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Despite a growing body of research on resilience and its clinical significance in depression and anxiety disorders, relatively little is known about contributing factors for resilience in patients with these illnesses. We aimed to find characteristics of patients having low resilience for elucidating its clinical implications in depression and/or anxiety disorders, primarily focused on potentially modifiable variables.
A total of 121 outpatients diagnosed with depression and/or anxiety disorders completed questionnaires measuring socio-demographic, clinical, and positive psychological factors. We divided patients into the three groups based on their Connor–Davidson resilience scale scores and investigated predictors of the low- and medium- versus high-resilience groups using multinomial logistic regression analysis.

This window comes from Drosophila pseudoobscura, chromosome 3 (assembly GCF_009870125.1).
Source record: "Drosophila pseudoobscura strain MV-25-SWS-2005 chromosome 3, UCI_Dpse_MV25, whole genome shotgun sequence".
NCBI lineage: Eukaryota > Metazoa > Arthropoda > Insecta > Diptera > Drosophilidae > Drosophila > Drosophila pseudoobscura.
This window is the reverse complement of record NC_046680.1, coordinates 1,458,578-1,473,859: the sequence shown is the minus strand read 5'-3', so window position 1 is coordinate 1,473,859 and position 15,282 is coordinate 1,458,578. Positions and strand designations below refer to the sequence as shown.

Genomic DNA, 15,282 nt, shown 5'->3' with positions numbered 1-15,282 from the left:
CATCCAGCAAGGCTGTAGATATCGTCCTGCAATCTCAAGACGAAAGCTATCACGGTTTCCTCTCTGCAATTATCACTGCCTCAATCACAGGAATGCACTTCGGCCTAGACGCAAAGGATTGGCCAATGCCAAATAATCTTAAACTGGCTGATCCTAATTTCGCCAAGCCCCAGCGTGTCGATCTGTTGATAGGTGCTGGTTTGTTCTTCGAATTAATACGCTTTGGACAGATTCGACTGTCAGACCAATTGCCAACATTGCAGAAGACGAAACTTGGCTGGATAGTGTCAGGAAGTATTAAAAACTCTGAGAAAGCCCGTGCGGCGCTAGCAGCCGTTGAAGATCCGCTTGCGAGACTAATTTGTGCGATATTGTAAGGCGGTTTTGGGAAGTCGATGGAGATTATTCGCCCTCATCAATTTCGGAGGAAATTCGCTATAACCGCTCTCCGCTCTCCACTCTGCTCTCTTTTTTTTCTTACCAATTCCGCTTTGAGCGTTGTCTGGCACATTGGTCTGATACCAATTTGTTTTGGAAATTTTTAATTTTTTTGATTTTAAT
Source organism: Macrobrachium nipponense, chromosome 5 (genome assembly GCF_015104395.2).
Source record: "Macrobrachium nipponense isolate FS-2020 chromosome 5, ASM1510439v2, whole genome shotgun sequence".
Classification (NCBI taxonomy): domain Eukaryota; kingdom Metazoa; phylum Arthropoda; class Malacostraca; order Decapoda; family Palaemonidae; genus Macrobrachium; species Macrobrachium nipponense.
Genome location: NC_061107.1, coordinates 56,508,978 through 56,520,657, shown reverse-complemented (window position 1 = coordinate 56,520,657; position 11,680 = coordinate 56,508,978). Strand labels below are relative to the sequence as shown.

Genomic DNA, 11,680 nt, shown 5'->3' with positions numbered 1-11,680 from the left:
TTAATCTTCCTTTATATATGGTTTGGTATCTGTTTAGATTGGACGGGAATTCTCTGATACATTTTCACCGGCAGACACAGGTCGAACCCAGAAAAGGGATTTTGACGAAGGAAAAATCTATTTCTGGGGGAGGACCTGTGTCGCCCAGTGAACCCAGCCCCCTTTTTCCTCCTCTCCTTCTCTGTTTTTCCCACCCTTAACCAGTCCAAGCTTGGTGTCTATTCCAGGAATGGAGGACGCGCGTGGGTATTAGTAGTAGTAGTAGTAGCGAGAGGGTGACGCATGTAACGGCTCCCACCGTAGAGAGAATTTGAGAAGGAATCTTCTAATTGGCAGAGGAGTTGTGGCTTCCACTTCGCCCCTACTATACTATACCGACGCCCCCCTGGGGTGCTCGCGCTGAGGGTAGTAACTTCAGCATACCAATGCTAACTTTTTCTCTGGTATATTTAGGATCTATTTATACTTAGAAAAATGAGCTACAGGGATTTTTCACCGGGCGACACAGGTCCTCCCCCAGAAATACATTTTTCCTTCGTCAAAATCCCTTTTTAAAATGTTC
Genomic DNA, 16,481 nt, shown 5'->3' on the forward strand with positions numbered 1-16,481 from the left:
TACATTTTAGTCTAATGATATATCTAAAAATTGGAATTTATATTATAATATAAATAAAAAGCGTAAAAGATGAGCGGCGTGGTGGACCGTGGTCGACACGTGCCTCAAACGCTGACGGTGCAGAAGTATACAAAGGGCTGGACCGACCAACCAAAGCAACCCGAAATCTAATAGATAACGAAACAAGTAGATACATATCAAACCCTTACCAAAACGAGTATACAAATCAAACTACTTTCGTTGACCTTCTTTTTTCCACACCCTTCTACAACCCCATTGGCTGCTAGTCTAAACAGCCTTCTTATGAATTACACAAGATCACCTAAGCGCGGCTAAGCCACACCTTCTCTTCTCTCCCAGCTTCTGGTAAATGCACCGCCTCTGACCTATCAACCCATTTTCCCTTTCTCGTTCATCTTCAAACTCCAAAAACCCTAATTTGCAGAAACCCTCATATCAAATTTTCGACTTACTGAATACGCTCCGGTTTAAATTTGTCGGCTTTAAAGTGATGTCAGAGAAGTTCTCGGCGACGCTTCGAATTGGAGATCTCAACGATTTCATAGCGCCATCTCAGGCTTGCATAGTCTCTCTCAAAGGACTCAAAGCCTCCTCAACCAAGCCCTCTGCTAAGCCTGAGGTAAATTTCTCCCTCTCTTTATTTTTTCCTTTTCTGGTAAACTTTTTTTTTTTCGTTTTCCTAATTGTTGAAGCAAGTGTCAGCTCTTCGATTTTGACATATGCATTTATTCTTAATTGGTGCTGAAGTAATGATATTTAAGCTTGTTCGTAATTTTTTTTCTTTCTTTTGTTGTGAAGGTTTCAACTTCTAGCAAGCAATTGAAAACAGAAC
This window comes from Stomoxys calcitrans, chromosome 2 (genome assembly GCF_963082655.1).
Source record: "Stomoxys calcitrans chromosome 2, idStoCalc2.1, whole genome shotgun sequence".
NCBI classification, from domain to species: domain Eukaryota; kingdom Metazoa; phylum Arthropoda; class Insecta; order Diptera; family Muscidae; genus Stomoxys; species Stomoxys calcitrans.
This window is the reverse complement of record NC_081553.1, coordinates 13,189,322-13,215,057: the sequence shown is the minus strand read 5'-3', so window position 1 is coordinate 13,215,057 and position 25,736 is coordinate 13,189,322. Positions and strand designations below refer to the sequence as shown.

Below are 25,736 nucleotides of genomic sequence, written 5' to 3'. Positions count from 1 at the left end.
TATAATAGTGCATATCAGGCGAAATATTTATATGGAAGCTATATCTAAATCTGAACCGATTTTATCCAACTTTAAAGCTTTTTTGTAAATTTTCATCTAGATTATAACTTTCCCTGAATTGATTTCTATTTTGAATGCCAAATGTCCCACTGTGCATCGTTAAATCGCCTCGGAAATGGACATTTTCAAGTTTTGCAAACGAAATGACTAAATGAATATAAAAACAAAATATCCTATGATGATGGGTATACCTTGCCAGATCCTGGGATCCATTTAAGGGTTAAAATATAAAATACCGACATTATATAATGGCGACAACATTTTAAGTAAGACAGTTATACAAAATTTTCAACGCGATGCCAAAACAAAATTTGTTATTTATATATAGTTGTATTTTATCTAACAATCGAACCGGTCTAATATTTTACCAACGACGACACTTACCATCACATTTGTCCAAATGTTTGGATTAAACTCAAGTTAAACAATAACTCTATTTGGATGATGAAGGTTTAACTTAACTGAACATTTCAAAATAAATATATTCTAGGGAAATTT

In the final regression model, low spirituality was revealed as a leading predictor of lower-resilience groups. Additionally, low purpose in life and less frequent exercise were associated with the low- and medium-resilience groups, respectively. Severe trait anxiety characterized the low- and medium-resilience groups, although it was not included in the final model.
Spirituality, purpose in life, and trait anxiety contribute to different levels of resilience in patients with depression and/or anxiety disorders. Our results would deepen the understanding of resilience and provide potential targets of resilience-focused intervention in these patients.
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- Characteristics associated with low resilience in patients with depression and/or anxiety disorders
- Springer Netherlands